My trip to Texas is a week old now — practically prehistoric, the way life seems to fly past at break-neck speed. But I haven’t yet completed the mining of that treasure. I haven’t, for example, revealed that my very favorite part of the trip was a walk to St. Mary’s church in Downtown San Antonio the Sunday morning of our return.
Going to church while on vacation can take extraordinary effort. Often, attendance depends on others. A traveler must weigh inconvenience to those around him or her, possible schedule conflicts, time constraints, etc., against the benefits. I faced all of these obstacles while in San Antonio, but I was determined, come Sunday, to get to Mass.
There’s something about going to Mass while on vacation that I find profoundly comforting. It’s a lure toward home, really, a draw toward the divine in the midst of unfamiliarity. I’ve experienced it many times before, so when Sunday rolled around last week and I realized we had several hours to kill, I began to envision an imaginary path before me lit up with glowing arrows floating with the words, “Go here. This way to Jesus.” How could I resist?
In all honesty, it would not have been possible if not for the kind concierge at the Tropicano. It was he who took time to find the closest Catholic church to the hotel and the initiative to consult Mapquest for the quickest route. He also checked the weather and warned it could be rainy, but when I awoke Sunday morning, the skies were clear, sun shining.
And so I started off, compelled by a force that is hard for me to explain well in words. So many moments of the conference were exciting, but that morning, I walked with an extra amount of zeal. I knew that despite all of the cool things that had happened in the preceding days, I needed the quiet, the time to just sit, to contemplate not just my career but my life — the soul part of it, the part that matters most in the end.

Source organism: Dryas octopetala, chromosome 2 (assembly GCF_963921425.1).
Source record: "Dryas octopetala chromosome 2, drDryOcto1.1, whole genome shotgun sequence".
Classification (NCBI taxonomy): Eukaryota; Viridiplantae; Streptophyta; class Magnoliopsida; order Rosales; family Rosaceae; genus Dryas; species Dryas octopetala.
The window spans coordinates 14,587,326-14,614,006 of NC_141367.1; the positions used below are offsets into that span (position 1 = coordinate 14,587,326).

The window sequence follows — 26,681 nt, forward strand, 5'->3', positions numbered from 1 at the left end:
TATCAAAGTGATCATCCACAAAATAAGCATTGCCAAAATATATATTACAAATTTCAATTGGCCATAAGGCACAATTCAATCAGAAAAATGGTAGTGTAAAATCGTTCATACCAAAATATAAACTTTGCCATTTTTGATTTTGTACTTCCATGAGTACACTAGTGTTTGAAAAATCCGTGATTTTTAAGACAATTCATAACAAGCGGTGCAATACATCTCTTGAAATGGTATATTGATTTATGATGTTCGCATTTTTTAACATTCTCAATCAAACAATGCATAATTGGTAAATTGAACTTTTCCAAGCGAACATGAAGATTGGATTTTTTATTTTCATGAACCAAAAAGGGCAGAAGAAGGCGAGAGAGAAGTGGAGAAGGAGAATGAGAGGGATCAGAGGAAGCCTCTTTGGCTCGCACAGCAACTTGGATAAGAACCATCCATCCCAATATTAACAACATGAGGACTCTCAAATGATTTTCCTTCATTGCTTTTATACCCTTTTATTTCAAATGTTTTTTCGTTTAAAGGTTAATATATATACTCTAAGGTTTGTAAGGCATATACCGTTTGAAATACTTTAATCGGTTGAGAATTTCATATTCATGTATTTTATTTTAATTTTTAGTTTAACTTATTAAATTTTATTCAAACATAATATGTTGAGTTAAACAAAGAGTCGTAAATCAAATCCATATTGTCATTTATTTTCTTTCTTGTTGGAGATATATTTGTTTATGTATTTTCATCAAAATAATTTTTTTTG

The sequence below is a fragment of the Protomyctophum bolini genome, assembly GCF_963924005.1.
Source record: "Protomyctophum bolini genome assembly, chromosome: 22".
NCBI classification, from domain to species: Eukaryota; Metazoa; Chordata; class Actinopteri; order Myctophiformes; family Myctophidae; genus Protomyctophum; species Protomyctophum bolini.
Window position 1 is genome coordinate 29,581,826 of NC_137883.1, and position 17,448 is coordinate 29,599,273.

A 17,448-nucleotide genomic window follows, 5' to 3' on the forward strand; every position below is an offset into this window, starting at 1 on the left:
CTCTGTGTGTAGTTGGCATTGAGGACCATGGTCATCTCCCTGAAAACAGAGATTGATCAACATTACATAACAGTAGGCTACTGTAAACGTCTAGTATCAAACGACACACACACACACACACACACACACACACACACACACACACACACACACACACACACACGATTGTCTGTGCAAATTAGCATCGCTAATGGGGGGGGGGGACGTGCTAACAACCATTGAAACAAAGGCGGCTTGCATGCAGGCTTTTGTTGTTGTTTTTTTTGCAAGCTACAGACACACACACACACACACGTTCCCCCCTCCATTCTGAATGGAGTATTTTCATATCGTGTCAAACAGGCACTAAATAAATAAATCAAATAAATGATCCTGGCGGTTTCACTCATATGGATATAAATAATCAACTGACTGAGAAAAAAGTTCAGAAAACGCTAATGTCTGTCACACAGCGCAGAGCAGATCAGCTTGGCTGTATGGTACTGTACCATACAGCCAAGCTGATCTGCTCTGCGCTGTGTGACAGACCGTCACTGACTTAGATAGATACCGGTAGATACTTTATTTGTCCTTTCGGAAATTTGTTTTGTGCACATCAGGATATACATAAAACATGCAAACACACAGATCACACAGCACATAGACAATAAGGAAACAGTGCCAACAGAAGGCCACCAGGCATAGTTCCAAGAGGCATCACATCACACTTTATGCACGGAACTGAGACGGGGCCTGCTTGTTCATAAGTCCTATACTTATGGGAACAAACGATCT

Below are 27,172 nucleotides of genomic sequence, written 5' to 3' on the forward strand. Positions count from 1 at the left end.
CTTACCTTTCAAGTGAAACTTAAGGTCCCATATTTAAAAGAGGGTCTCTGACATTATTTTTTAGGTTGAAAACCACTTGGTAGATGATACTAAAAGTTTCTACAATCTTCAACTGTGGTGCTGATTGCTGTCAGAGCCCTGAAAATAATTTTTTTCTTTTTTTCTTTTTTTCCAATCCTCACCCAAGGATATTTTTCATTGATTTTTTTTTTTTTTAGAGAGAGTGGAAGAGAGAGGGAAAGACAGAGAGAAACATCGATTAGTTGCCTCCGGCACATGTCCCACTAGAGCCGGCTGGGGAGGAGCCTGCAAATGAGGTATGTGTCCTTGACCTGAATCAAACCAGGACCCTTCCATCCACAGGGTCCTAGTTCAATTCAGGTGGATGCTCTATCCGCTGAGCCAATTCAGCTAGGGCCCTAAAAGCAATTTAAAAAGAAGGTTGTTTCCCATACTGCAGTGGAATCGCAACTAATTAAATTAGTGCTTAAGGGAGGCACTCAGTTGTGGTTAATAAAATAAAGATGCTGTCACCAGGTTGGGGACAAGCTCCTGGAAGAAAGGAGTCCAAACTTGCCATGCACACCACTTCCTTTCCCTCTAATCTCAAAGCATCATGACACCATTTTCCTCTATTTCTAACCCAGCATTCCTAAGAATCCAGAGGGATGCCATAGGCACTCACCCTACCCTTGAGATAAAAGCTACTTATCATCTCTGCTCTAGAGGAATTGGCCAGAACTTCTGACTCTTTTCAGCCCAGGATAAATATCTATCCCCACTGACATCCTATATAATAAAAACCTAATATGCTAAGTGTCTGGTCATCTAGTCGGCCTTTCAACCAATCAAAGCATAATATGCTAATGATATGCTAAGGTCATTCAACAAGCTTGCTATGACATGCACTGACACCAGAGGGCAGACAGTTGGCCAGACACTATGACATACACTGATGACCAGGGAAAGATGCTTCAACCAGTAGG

St. Mary’s sits smack-dab in the middle of the city businesses that align the sidewalks downtown. You’ll find no sprawling parking lot in any direction of the chuch. Instead, you’ll be strolling along looking at other store fronts when suddenly it will appear, looming large and inviting.
And so it was that I found myself there, sitting in a side pew not far from a lit-up statue of Mary holding her dying son. I don’t know if it was that statue, or the wrinkled lady wearing the scarf leaning on a cane in front of me, or the two children with the big brown eyes who walked in with their tatooed daddy, or the beautiful songs that lilted downward from the choir loft, but within a few minutes of my arrival, I began weeping. I began and I couldn’t stop. And the thing is, there wasn’t anything horrifying going on in my life. But as I sat there, it was as if I were Mary holding a dying Jesus, and I could feel the weight of the world on my shoulders. I wept out every sadness that came at me, quietly, occasionally dabbing my eyes with my travel-size tissues. My emotions were so engulfing, in fact, that I couldn’t sing. Usually, one of my favorite parts of Mass is when I am able to take part in the music, but this time, I was unable to join in for more than a few measures before the feelings would return and take over.
It wasn’t all sadness. There was something in this weeping that was marked with a deep-seated joy and peace. I wasn’t necessarily crying for myself, either, but for others. Gratitude was also a part of it — mainly for my faith, I think. I was very aware in the moment, the week of September 11, that despite feeling the weight of the world as Mary had, I also held the gift of faith in my soul. It is like the filthy gem miner who discovers a diamond. All is dirty in every direction, but that shining diamond sparkles nevertheless.
I practically skipped out of Mass, so happy to have experienced that unusual hour of accepting the weight of the world while also acknowledging the gift of it. And it was only then, and not a moment before, that I knew my trip was complete. I had come with great expectations and I had not been disappointed.
Time with my relatives, sight-seeing and the conference itself provided the box, ribbon and tissue paper of the gift, but the gift was a Sunday-morning visit with God.
In what ways have you experienced the Divine while far away from home?